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    Schepens Niemiec, Stacey L. Blanchard, Jeanine Vigen, Cheryl L. P. Martínez, Jenny Guzmán, Laura Fluke, Michelle and Carlson, Mike 2019. A Pilot Study of the ¡Vivir Mi Vida! Lifestyle Intervention for Rural-Dwelling, Late-Midlife Latinos: Study Design and Protocol. OTJR: Occupation, Participation and Health, Vol. 39, Issue. 1, p. 5.



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The aim of this study was to determine the feasibility and efficacy of a culturally tailored lifestyle intervention, ¡Vivir Mi Vida! (Live My Life!). This intervention was designed to improve the health and well-being of high risk late middle-aged Latino adults and to be implemented in a rural primary care system.


Rural-dwelling Latino adults experience higher rates of chronic disease compared with their urban counterparts, a disparity exacerbated by limited access to healthcare services. Very few lifestyle interventions exist that are both culturally sensitive and compatible for delivery within a non-metropolitan primary care context.


Participants were 37 Latino, Spanish-speaking adults aged 50–64-years-old, recruited from a rural health clinic in the Antelope Valley of California. ¡Vivir Mi Vida! was delivered by a community health worker-occupational therapy team over a 16-week period. Subjective health, lifestyle factors, and cardiometabolic measures were collected pre- and post-intervention. Follow-up interviews and focus groups were held to collect information related to the subjective experiences of key stakeholders and participants.


Participants demonstrated improvements in systolic blood pressure, sodium and saturated fat intake, and numerous patient-centered outcomes ranging from increased well-being to reduced stress. Although participants were extremely satisfied with the program, stakeholders identified a number of implementation challenges. The findings suggest that a tailored lifestyle intervention led by community health workers and occupational therapists is feasible to implement in a primary care setting and can improve health outcomes in rural-dwelling, late middle-aged Latinos.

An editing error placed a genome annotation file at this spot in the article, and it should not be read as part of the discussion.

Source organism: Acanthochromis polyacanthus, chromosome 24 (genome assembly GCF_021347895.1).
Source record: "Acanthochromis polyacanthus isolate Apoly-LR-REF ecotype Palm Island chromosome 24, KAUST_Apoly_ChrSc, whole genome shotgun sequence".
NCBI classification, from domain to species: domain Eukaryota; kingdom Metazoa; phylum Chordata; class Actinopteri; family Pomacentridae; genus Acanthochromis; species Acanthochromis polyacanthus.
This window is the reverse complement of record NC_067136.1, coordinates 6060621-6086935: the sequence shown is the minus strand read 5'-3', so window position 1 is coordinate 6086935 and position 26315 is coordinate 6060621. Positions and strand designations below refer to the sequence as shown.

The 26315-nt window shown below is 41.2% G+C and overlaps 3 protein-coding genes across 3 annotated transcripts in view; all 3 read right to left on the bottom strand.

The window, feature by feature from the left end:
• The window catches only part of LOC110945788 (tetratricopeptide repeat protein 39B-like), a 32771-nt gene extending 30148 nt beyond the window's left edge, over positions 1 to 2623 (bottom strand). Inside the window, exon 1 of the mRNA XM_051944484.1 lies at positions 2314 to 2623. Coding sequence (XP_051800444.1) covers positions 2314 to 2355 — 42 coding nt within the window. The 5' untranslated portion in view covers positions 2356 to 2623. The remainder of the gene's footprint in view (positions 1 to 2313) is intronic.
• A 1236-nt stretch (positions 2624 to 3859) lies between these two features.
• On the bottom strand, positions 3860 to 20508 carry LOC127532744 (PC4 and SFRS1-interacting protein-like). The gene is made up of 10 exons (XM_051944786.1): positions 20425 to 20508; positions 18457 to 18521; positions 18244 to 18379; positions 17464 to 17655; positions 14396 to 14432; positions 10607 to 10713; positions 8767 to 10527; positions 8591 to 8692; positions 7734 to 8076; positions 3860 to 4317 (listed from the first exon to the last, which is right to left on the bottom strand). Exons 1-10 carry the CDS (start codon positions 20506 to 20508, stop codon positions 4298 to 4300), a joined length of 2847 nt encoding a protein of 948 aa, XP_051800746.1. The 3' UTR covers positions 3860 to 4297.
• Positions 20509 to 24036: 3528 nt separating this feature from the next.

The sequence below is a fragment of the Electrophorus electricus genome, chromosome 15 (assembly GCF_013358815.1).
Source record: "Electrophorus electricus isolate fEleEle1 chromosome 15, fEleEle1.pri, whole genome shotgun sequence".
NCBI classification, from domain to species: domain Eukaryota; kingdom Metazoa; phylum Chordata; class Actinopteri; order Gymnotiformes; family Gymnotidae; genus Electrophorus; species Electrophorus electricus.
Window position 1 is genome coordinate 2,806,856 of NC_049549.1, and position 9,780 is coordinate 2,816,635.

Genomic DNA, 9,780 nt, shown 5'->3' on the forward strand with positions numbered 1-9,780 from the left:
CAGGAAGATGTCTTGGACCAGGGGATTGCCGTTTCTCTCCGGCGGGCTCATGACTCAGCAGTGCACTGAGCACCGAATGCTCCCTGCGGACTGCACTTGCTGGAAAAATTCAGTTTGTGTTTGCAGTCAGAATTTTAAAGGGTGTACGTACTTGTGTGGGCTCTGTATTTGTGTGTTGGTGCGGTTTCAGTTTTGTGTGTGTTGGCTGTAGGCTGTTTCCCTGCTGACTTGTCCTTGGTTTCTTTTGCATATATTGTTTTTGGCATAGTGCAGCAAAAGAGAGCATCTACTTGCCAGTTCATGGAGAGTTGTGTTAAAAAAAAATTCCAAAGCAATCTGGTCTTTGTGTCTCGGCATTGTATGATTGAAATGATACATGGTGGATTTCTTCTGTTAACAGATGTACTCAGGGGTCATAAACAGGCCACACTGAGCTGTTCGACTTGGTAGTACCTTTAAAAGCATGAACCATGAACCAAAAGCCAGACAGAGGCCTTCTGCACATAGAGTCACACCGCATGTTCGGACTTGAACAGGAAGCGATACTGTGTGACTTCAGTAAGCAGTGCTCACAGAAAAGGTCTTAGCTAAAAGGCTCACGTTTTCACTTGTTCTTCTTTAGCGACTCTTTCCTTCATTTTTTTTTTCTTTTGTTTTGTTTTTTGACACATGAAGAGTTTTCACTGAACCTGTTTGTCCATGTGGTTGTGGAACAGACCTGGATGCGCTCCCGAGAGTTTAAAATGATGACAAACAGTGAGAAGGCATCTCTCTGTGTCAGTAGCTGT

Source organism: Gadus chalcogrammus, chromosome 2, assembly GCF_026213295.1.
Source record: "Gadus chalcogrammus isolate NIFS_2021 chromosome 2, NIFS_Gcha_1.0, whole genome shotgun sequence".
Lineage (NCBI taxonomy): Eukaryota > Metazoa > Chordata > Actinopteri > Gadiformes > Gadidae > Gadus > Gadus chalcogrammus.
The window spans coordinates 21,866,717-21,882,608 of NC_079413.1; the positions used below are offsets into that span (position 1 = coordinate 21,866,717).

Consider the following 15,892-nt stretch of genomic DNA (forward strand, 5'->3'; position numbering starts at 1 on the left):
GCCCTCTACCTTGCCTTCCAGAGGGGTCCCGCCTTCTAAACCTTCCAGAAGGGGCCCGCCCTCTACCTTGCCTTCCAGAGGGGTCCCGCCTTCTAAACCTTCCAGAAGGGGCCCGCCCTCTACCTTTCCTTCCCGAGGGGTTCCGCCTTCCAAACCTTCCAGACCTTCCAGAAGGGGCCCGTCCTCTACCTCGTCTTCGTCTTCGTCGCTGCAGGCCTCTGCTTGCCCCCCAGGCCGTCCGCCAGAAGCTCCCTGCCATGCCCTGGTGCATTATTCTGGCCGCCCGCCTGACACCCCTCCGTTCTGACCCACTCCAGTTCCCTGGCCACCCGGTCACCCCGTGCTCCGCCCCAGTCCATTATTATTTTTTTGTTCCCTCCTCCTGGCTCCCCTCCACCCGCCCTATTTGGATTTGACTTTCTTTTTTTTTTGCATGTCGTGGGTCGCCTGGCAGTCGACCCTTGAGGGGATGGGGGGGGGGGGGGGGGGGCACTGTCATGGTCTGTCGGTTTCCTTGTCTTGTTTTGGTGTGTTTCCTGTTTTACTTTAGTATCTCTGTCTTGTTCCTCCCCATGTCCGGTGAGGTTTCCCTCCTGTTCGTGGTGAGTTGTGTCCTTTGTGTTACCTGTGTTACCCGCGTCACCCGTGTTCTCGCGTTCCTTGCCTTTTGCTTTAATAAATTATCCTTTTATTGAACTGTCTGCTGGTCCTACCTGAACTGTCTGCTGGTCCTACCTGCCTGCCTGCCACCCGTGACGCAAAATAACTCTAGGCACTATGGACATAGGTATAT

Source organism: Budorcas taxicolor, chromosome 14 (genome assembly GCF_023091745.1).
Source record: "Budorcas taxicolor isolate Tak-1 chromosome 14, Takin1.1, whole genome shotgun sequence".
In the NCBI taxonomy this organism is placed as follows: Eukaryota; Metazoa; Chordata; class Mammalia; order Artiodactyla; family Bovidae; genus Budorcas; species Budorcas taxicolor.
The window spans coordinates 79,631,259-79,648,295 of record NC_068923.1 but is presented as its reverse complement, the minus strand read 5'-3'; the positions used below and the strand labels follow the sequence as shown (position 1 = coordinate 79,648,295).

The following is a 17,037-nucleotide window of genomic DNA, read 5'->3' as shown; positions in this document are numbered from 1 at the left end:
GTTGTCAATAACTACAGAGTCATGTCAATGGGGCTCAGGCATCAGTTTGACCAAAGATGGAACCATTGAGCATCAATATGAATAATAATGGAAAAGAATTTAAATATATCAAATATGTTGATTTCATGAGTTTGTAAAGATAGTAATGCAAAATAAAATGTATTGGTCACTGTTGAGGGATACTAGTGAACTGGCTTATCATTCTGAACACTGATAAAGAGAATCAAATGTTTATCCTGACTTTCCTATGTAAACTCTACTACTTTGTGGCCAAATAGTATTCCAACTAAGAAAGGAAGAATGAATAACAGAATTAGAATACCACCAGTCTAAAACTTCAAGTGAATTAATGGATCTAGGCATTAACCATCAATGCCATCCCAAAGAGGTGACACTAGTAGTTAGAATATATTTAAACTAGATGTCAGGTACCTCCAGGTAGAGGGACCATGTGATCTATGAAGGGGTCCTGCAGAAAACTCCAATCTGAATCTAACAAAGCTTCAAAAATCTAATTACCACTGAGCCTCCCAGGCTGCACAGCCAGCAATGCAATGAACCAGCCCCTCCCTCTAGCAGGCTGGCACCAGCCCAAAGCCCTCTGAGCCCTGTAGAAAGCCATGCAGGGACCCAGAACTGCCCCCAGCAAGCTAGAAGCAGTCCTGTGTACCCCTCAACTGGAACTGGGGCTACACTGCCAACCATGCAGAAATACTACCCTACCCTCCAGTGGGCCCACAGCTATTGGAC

The number of Latino older adults in the United States is expected to surpass 14 million by the year 2050 (Vincent and Velkoff, 2010), which corresponds to a 550% increase from 2017. This demographic trend forebodes significant healthcare challenges given the high prevalence of chronic conditions such as obesity and diabetes in this population (Daviglus et al., 2012). Despite the high rate of disease, Latino elders have lower mortality rates than other ethnic groups. Unfortunately, this extended longevity in combination with high prevalence of chronic conditions results in more years per capita in which disease or disability is present (Hayward et al., 2014).